• Let’s recognize that Channel 7 stepped up to cover the weeks of fire storms. Clearly it’s a sign that new owner Scripps-Howard takes local newsgathering seriously, and committed the resources to cover High Park, then Waldo Canyon, with reporters who could actually tell the story. Apparently they also moved crews and producers in from other Scripps-Howard stations to ensure there was enough “people-power” to report the news. What a concept. It did pay off — KMGH was second in the overnight ratings during the height of the Waldo Canyon coverage, close behind 9News. It’s long been the practice among market leaders that a strong (or excellent) effort in covering impactful spot news pays off in viewer loyalty, and the research has borne that out.
• Why does the Post’s media writer have such disdain for the beat she covers? When it comes to commenting on local coverage, Joanne Ostrow rarely recognizes good effort or solid reporting, but concentrates on the goofs and misquotes of anchors and field reporters, with zero analysis of the overall coverage effort. Her report on Denver stations’ coverage of the Waldo Canyon fire took some reporters to task for expressing emotion on the air — a no-no which Ostrow portrayed as a mortal sin. She didn’t give reporters kudos for explaining the fire’s march accurately, or recognize the toll that covering an intense breaking news situation can have on a reporter.
• Speaking of reporters, has anyone noticed the new crop at Denver TV outlets? Every time you turn on a newscast, there’s a bright new young field reporter, leaving you to wonder, “Who’s he, or she?” Many times the anchors can’t remember the name of the reporter either. “Uh, thank you, uh… In other news…”
• Why do radio ads repeat the number three, four, or even five maddening times? Is there some belief that hearing a phone number three times, will make people retain it? And who has time to stop the car and write it down? If you’re that desperate to find a gold buyer, take part in a medical research regimen, or buy a mattress, maybe you will. Common sense would dictate using a web address for listener response, repeating the web address, and spelling it out. Then the listener who’s truly interested would follow up. KOA seems to be the worst offender for these types of ads, with the syndicated shows like Rush Limbaugh not far behind.
• Will the new Michael Brown/David Sirota pairing on KHOW get any audience? What are the odds that folks (radio-talk for “listeners”) will tune in to hear two unbearable squawkers squabble for four hours every afternoon? This conservative/liberal tag team replaces Caplis & Silverman, who had an interesting mix of guests, and interesting topics on most days. I won’t be turning my dial to 630. If I want to hear that much inane political talk I’ll sit between two TV sets tuned to O’Reilly and MSNBC.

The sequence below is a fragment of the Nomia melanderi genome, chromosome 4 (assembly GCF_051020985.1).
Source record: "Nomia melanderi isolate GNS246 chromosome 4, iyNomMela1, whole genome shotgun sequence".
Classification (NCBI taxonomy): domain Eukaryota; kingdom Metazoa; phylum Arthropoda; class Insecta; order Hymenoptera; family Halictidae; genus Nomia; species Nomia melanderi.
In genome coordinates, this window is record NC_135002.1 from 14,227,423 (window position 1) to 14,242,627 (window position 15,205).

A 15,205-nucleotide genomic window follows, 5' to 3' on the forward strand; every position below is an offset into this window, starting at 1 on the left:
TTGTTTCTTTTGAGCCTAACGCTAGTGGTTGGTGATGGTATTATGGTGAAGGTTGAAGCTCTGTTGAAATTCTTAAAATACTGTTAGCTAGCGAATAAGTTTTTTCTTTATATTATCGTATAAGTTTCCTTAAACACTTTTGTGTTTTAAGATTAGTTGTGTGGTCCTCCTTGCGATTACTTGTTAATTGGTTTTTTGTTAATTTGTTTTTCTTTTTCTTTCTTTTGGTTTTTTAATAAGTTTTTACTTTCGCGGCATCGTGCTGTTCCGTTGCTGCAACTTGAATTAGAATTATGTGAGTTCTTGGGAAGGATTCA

• Anyone placing bets on how long the Post can hold out before it adopts the Times-Picayune format, publishing just three days a week (Wednesday, Friday, Sunday), and pushing all other “news” online? It’s more evident that only old dogs like me and political hound Steve Welchert relish picking a skinny pack of recyclable material off the porch every morning. But I sent Welchert into apoplexy last week when I told him I can read the Post on my iPad in five minutes, and will likely drop the print edition. I also read the Wall Street Journal in that manner, but I willingly pay for electronic access to the Journal. It figured out that online commerce thing years ago.
• Which means, specialty publications like The Statesman will survive to cover specific beats and topics, but they’ll have to adapt as well. A mix of online, print and blogs — or pure “Politico”-like coverage may allow interested readers to keep up with the latest manueverings.
Pete Webb is a public affairs consultant. A former broadcast journalist and award-winning investigative reporter, he has owned a PR firm, served as president of the one-time Colorado Film Commission and is immediate past president of the Special District Assn. of Colorado and a long-time director of two fire districts.